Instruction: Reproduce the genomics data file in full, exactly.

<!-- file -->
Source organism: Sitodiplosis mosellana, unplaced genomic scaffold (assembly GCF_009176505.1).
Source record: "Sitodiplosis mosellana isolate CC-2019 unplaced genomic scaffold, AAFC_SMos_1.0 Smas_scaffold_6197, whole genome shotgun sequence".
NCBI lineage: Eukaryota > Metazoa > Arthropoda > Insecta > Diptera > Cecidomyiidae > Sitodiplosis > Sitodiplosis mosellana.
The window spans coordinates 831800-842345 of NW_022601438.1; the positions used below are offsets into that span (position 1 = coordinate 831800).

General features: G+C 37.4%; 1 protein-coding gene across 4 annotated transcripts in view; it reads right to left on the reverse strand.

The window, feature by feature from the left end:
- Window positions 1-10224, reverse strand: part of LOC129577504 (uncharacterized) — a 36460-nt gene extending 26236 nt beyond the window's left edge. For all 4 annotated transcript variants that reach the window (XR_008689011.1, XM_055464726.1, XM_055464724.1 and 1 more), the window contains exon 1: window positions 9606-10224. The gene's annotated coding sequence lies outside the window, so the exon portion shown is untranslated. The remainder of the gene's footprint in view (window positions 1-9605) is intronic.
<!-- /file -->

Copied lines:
Source organism: Sitodiplosis mosellana, unplaced genomic scaffold (assembly GCF_009176505.1).
Source record: "Sitodiplosis mosellana isolate CC-2019 unplaced genomic scaffold, AAFC_SMos_1.0 Smas_scaffold_6197, whole genome shotgun sequence".
NCBI lineage: Eukaryota > Metazoa > Arthropoda > Insecta > Diptera > Cecidomyiidae > Sitodiplosis > Sitodiplosis mosellana.
The window spans coordinates 831800-842345 of NW_022601438.1; the positions used below are offsets into that span (position 1 = coordinate 831800).

General features: G+C 37.4%; 1 protein-coding gene across 4 annotated transcripts in view; it reads right to left on the reverse strand.

The window, feature by feature from the left end:
- Window positions 1-10224, reverse strand: part of LOC129577504 (uncharacterized) — a 36460-nt gene extending 26236 nt beyond the window's left edge. For all 4 annotated transcript variants that reach the window (XR_008689011.1, XM_055464726.1, XM_055464724.1 and 1 more), the window contains exon 1: window positions 9606-10224. The gene's annotated coding sequence lies outside the window, so the exon portion shown is untranslated. The remainder of the gene's footprint in view (window positions 1-9605) is intronic.